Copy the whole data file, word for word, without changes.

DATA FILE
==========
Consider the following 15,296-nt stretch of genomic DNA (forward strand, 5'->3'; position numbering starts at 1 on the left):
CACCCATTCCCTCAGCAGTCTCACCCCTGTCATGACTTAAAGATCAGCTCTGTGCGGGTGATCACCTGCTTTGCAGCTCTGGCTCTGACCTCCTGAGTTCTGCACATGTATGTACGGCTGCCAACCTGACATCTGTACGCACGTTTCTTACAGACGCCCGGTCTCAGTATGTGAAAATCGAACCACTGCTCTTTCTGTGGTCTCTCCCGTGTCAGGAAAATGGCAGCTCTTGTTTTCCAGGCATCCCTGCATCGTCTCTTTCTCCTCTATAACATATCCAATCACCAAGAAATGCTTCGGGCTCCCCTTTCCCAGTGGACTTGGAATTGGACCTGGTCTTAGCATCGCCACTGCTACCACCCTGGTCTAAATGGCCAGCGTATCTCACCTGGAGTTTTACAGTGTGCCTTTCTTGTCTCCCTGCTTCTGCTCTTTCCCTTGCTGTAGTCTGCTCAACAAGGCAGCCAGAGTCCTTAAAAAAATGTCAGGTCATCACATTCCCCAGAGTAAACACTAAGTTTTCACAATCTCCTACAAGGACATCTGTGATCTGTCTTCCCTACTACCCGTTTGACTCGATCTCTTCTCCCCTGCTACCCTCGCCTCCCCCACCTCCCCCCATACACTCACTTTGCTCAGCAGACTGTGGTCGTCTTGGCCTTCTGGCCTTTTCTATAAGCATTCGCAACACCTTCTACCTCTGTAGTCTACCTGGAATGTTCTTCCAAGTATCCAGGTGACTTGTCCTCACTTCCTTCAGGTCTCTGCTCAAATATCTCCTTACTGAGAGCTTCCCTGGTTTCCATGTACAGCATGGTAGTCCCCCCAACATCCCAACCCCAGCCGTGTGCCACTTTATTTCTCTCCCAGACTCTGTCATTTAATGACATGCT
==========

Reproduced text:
Consider the following 15,296-nt stretch of genomic DNA (forward strand, 5'->3'; position numbering starts at 1 on the left):
CACCCATTCCCTCAGCAGTCTCACCCCTGTCATGACTTAAAGATCAGCTCTGTGCGGGTGATCACCTGCTTTGCAGCTCTGGCTCTGACCTCCTGAGTTCTGCACATGTATGTACGGCTGCCAACCTGACATCTGTACGCACGTTTCTTACAGACGCCCGGTCTCAGTATGTGAAAATCGAACCACTGCTCTTTCTGTGGTCTCTCCCGTGTCAGGAAAATGGCAGCTCTTGTTTTCCAGGCATCCCTGCATCGTCTCTTTCTCCTCTATAACATATCCAATCACCAAGAAATGCTTCGGGCTCCCCTTTCCCAGTGGACTTGGAATTGGACCTGGTCTTAGCATCGCCACTGCTACCACCCTGGTCTAAATGGCCAGCGTATCTCACCTGGAGTTTTACAGTGTGCCTTTCTTGTCTCCCTGCTTCTGCTCTTTCCCTTGCTGTAGTCTGCTCAACAAGGCAGCCAGAGTCCTTAAAAAAATGTCAGGTCATCACATTCCCCAGAGTAAACACTAAGTTTTCACAATCTCCTACAAGGACATCTGTGATCTGTCTTCCCTACTACCCGTTTGACTCGATCTCTTCTCCCCTGCTACCCTCGCCTCCCCCACCTCCCCCCATACACTCACTTTGCTCAGCAGACTGTGGTCGTCTTGGCCTTCTGGCCTTTTCTATAAGCATTCGCAACACCTTCTACCTCTGTAGTCTACCTGGAATGTTCTTCCAAGTATCCAGGTGACTTGTCCTCACTTCCTTCAGGTCTCTGCTCAAATATCTCCTTACTGAGAGCTTCCCTGGTTTCCATGTACAGCATGGTAGTCCCCCCAACATCCCAACCCCAGCCGTGTGCCACTTTATTTCTCTCCCAGACTCTGTCATTTAATGACATGCT